Tehachapi to Rosamond, California

33 marathons down, 102 to go

I’m still on pace to get to Palmdale on the scheduled day. This is important because it’s the day my sister and brother-in-law will be meeting me in Palmdale. They only have one day so I have to stick to a schedule to ensure I arrive on that day.

Today is basically just a running day. There isn’t much between Tehachapi and Rosamond, besides large wind farms, and I want to get to Rosamond to see if my hosting situation pans out there. So I get up, take down the tent, repack the trailer, and start running to Rosamond.

My big question today surrounds the warnings on wind farm fences: “Wind Turbines: Extreme Danger”

I understand the danger if I’m a bird, but I’m not a bird. The possible dangers to a person would seem to be limited to a blade coming loose or an entire tower falling over. If those are the cases, every building should come with a warning that it could be deadly if it happened to fall over. I get the utilities wanting to keep people off of private property, but I’m not sure about the effectiveness of claiming there’s some incredible danger.

When I get to Rosamond, I keep going until I arrive at a McDonald’s. I’ve had no opportunity to recharge anything for the past two days, and McDonald’s often have available outlets. That, and they have cheap drinks. Unfortunately, I can’t find any outlets in this one so I’m very frugal with my electronic device usage, basically keeping everything in airplane mode except for brief checks for messages.

I get a message that the person who may have been able to host me is unable to do so, but she is trying to find someone else who can. She asks me if I’m near the McDonald’s. I look around to see if there are spies in the place. Not seeing one, I respond that I am actually inside the McDonald’s. Hopefully, there is only one McDonald’s in Rosamond.

There is a group of male teenagers at the large table next to me. One of them is so incredibly loud that even his friends keep telling him to not be so bloody loud. One of them asks if the running trailer is mine. He asks if I want to sell it to him. I answer no and explain what I’m doing to it. The table goes silent. Even loud-mouth shuts up. They can’t fathom what I’m doing. Heck, on many days, I can’t fathom what I’m doing. As they leave, they’re still dumbfouded by the idea of some guy running across the country pushing a bicycle trailer.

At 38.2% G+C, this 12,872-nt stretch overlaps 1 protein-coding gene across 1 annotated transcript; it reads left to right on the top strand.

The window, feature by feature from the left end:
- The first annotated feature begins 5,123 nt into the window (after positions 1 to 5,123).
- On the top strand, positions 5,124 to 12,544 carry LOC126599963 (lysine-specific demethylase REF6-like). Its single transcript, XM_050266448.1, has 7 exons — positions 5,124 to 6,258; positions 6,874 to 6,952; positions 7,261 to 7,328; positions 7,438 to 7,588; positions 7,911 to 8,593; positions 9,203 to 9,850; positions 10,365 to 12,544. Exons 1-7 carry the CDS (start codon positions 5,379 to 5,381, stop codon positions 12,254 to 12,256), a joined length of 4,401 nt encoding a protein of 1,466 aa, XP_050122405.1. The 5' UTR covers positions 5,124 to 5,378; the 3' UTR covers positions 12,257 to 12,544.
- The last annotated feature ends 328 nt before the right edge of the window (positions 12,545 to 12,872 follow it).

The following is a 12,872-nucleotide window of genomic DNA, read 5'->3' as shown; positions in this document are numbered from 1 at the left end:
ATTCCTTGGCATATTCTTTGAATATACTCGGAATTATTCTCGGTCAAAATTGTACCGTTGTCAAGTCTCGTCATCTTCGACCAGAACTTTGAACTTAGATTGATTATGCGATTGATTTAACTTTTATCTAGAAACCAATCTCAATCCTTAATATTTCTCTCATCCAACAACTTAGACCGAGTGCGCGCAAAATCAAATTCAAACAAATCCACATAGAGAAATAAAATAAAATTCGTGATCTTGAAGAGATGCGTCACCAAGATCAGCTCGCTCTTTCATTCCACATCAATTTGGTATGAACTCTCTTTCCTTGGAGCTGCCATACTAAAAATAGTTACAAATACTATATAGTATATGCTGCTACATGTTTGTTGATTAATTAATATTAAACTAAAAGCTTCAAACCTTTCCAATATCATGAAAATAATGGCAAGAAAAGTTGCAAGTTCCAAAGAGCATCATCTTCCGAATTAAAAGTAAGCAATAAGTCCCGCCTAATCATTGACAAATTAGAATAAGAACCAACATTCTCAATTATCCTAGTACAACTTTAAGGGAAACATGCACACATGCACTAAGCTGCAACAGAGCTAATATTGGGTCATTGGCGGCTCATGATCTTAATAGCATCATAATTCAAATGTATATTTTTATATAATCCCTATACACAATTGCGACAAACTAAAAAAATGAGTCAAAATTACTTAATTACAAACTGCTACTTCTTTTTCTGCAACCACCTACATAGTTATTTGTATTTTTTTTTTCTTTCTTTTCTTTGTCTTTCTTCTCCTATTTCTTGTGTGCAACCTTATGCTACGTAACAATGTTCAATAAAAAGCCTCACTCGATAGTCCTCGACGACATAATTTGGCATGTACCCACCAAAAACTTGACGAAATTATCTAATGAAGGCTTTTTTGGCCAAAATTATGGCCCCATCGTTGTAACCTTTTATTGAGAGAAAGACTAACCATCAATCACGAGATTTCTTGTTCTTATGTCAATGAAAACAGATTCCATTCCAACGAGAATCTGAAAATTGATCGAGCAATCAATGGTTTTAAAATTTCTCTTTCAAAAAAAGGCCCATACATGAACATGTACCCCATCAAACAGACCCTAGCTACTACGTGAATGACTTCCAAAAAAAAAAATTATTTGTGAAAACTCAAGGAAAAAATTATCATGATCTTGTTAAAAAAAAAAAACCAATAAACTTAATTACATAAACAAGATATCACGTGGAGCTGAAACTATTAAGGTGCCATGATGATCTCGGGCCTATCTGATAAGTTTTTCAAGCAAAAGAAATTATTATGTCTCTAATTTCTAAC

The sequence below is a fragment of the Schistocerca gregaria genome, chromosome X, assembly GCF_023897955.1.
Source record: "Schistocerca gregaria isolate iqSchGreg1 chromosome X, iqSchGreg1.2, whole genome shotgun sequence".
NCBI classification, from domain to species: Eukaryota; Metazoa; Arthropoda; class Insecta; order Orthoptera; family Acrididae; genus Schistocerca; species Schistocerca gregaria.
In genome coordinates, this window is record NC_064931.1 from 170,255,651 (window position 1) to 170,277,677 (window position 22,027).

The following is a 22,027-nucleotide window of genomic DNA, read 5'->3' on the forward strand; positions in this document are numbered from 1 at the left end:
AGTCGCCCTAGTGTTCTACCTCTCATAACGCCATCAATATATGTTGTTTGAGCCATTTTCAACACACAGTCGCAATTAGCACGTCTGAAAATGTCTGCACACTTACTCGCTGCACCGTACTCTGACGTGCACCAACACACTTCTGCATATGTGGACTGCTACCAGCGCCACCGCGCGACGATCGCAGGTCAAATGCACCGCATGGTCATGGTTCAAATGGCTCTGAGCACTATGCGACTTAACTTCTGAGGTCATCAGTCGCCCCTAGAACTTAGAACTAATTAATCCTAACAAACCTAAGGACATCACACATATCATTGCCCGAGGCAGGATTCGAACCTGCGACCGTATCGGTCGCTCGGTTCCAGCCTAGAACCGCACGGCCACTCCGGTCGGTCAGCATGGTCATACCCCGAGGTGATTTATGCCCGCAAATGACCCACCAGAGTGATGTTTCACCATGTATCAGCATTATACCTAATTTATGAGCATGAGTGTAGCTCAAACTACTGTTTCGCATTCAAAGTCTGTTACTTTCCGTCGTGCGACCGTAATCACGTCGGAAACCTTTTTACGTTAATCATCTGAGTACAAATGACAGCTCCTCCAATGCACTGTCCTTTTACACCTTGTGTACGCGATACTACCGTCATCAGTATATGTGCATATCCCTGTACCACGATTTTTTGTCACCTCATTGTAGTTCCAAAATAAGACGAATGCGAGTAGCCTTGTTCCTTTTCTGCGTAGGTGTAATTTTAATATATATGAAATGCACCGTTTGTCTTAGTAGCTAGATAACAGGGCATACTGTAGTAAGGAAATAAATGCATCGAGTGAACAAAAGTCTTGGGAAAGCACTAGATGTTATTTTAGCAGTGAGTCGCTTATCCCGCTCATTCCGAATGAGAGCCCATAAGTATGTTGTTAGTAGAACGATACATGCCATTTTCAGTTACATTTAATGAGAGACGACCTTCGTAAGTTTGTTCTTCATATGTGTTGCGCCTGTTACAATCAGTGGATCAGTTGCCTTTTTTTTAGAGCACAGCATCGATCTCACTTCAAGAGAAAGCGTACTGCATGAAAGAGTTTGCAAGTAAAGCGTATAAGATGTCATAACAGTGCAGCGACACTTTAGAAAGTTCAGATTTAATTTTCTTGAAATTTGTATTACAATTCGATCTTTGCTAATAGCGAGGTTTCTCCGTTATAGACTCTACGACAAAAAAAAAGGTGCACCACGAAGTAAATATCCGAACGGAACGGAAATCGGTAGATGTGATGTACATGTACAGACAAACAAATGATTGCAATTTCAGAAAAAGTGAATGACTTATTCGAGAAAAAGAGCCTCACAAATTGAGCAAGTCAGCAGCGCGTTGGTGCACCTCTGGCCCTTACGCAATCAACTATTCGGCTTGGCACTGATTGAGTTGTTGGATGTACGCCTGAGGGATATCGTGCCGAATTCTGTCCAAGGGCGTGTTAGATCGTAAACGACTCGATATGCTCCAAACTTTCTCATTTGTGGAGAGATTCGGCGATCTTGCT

I check for messages but I don’t have any. Back to airplane mode.

While I’m staring out the window, I hear, “Are you Dan?” I turn and say I am, and I’m informed my ride has arrived. Since I’m the only person in McDonald’s in running gear and, hopefully, the only person who hasn’t showered in three days, I was probably pretty easy to pick out. The woman introduces herself as Kathleen. We can’t quite get my trailer to fit in her car so she’s off to get her pickup. She’ll be back in five minutes, and I’ll just hang out in the parking lot.

A few minutes later, a man starts pulling into the exact space I’m hanging out around. I figure I can’t tell this guy I’m holding this space for someone else so I just go back to looking off into the distance for Kathleen and her pickup. I then hear, “Okay, Dan, let’s get this loaded up.” I look at him, and say, “You’ve changed a bit,” and then we both laugh. To paint the picture properly, Kathleen is a white woman who is about my height. Her husband, Lavanis (sp?), is a tall black man.

We head to their house, I get my first shower in a few days, and then we sit down to a wonderful meal and great conversation.  One of the things Lavannis asks me ss what I did career-wise. I tell him, and a major part of that was IT in aerospace for six years and healthcare for 25 years. He asks me who I worked for in aerospace and I explain that it was Northrop at the time, but it’s now Northrop Grumman. He laughs. About the time I left Northrop is the time he started there. He works in Palmdale for Northrop Grumman, at least for the three more weeks until he retires and they move to Washington.

We review my route to Palmdale, and they warn me of some areas in Lancaster and Palmdale to avoid due to gang activity. Because of the way in which I’m going into Palmdale, I should avoid those areas entirely when running to Palmdale, but I can’t avoid one of them when I’m leaving Palmdale.

With that, I climb into a bed for the first time since Bakersfield. I ran on pavement all day, I’ve met new people, astounded a bunch of teenagers, had a wonderful dinner, had great conversations, and I’m clean!